Whenever you decide to change your horse’s feed, whether it be forage (hay or pasture) or concentrate (grain), it is always recommended that you change their diet slowly. A sudden change in diet for a horse has been shown to be a leading cause of colic and laminitis.
What Researchers Say?
It is recommended that any change in a horse’s diet should be gradually introduced over a period of 2 to 4 weeks. Some may suggest a shorter period to transition your horse. However, the research we do have on the topic advises taking a longer period to ensure a safe transition to the new diet. Data has shown that a sudden change in the type or quality of hay fed to a horse within a 7-day period leads to a 20x greater chance of colic. This significantly decreased to a 2x greater chance of colic if the transition to the new hay took place over 3 to 4 weeks.
A similar pattern was observed when changing the type of concentrate (grain) fed to a horse. If the change happened within 7 days, there was a 13x greater chance of colic. Whereas, this significantly decreased to no increase in chances of colic when the transition to the new concentrate took place over 3 to 4 weeks. Therefore, when changing your horse to a new diet, a simple 3-week plan will suffice. For example, say an owner wants to change the hay they are feeding their horse. The feeding plan would look something like this:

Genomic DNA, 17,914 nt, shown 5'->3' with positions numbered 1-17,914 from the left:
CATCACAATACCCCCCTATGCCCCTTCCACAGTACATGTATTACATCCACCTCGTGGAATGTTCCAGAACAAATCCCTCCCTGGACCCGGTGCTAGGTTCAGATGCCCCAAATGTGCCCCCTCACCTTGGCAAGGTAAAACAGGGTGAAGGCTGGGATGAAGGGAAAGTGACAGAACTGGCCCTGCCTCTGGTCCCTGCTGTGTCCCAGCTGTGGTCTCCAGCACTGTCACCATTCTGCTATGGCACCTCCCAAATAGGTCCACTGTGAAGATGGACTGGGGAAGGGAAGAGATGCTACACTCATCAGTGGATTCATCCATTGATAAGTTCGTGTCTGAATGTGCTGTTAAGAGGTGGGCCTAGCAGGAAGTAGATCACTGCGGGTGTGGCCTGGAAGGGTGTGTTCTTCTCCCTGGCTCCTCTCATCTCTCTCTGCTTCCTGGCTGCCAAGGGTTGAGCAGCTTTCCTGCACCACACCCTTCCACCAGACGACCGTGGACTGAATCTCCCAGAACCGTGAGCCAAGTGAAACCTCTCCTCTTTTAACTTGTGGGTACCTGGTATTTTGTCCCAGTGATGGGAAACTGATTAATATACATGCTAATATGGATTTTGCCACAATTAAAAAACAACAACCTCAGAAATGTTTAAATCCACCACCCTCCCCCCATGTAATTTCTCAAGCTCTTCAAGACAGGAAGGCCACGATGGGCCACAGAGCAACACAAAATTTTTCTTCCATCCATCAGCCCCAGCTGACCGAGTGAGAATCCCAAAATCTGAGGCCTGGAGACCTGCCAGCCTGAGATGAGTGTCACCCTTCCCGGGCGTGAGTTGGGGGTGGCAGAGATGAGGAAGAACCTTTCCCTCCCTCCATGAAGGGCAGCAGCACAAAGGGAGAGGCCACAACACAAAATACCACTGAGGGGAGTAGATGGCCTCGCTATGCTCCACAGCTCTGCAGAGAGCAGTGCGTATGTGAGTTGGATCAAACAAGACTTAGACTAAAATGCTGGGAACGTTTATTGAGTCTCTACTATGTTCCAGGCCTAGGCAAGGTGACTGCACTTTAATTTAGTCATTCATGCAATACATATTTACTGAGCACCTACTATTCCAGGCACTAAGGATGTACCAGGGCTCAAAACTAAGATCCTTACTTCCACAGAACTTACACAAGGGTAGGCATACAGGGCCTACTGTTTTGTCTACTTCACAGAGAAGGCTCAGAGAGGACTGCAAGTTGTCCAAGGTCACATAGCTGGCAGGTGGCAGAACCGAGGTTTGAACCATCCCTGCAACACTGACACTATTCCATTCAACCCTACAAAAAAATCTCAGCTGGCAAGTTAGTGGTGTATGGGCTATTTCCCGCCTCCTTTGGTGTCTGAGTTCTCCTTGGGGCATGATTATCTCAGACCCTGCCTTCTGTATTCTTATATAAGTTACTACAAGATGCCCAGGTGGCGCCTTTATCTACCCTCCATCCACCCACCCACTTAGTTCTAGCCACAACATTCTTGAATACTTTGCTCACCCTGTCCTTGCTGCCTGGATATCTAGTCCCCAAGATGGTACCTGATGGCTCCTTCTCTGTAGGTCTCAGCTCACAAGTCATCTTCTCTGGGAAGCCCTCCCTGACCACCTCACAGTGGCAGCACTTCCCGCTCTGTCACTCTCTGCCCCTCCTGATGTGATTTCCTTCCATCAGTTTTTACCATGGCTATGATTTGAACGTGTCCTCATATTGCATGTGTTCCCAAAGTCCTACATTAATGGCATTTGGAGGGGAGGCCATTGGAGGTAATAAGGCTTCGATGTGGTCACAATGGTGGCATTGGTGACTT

Using this example, the owner would be feeding the horse 100% of the new hay by Week 4. It is important to remember to mix the hays together as horses can be picky eaters. If they were just left with two piles of hay, the horse may just eat one pile and ignore the other. This example could also be used for any new concentrate or grain being fed.
A slow transition to any new pasture would also be recommended. This would be especially true of a horse that has been consistently fed hay and is now being introduced to a pasture. It is generally recommended when starting a horse on pasture to allow them to graze for only 15 minutes. Then each day add 15 more minutes of grazing time until the horse is grazing for 4 to 5 hours. After that, the horse should be able to safely remain on the pasture for any duration. Read more about introducing your horse to pasture here.
The reason a slow transition with a new diet is so important is because the horse’s digestive system needs to adapt to any new feed. This is especially true of the microbes in the hindgut of your horse. A change in the type and density of certain nutrients (carbohydrate, fat, protein) alters the microbial population in the hindgut of the horse. Thus, a transition over many days and weeks gives the microbe population time to adjust to the new source of nutrients.
Finally, it has also been suggested that feeding a prebiotic and probiotic helps lessen the chance of digestive upset in a horse transitioning to a new feed. Consider Equi-Ferm XL®, which is a microencapsulated (protected) yeast that acts as a pre- and probiotic in the horse’s digestive tract. The microencapsulation helps the pre- and probiotics reach the hind gut, where they help support the growth of beneficial bacteria.
In summary, transitioning your horse to any new type of feedstuff (hay or feed) should be done so slowly. The three-week plan detailed above is easy to remember and will ensure your horse’s digestive tract remains healthy and optimized!